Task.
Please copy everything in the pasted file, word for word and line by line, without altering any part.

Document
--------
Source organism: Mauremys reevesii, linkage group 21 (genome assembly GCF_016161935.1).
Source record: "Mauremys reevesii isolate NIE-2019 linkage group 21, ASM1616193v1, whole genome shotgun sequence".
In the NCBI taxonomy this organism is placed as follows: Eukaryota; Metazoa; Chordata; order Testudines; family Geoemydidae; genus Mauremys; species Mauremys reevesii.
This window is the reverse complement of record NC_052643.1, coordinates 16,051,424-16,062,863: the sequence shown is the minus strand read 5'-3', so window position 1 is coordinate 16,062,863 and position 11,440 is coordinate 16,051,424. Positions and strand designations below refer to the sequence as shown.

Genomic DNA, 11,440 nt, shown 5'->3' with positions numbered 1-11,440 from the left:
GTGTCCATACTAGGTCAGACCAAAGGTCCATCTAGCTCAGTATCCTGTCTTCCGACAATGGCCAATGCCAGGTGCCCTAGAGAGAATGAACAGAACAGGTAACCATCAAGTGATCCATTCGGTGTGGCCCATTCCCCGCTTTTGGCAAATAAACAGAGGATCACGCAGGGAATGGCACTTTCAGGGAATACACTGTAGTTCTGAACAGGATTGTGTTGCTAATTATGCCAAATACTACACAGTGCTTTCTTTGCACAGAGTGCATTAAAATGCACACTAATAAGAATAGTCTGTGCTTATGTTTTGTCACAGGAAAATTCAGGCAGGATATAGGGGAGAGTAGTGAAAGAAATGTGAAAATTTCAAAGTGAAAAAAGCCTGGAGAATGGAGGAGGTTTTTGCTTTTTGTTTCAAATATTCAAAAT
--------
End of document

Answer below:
Source organism: Mauremys reevesii, linkage group 21 (genome assembly GCF_016161935.1).
Source record: "Mauremys reevesii isolate NIE-2019 linkage group 21, ASM1616193v1, whole genome shotgun sequence".
In the NCBI taxonomy this organism is placed as follows: Eukaryota; Metazoa; Chordata; order Testudines; family Geoemydidae; genus Mauremys; species Mauremys reevesii.
This window is the reverse complement of record NC_052643.1, coordinates 16,051,424-16,062,863: the sequence shown is the minus strand read 5'-3', so window position 1 is coordinate 16,062,863 and position 11,440 is coordinate 16,051,424. Positions and strand designations below refer to the sequence as shown.

Genomic DNA, 11,440 nt, shown 5'->3' with positions numbered 1-11,440 from the left:
GTGTCCATACTAGGTCAGACCAAAGGTCCATCTAGCTCAGTATCCTGTCTTCCGACAATGGCCAATGCCAGGTGCCCTAGAGAGAATGAACAGAACAGGTAACCATCAAGTGATCCATTCGGTGTGGCCCATTCCCCGCTTTTGGCAAATAAACAGAGGATCACGCAGGGAATGGCACTTTCAGGGAATACACTGTAGTTCTGAACAGGATTGTGTTGCTAATTATGCCAAATACTACACAGTGCTTTCTTTGCACAGAGTGCATTAAAATGCACACTAATAAGAATAGTCTGTGCTTATGTTTTGTCACAGGAAAATTCAGGCAGGATATAGGGGAGAGTAGTGAAAGAAATGTGAAAATTTCAAAGTGAAAAAAGCCTGGAGAATGGAGGAGGTTTTTGCTTTTTGTTTCAAATATTCAAAAT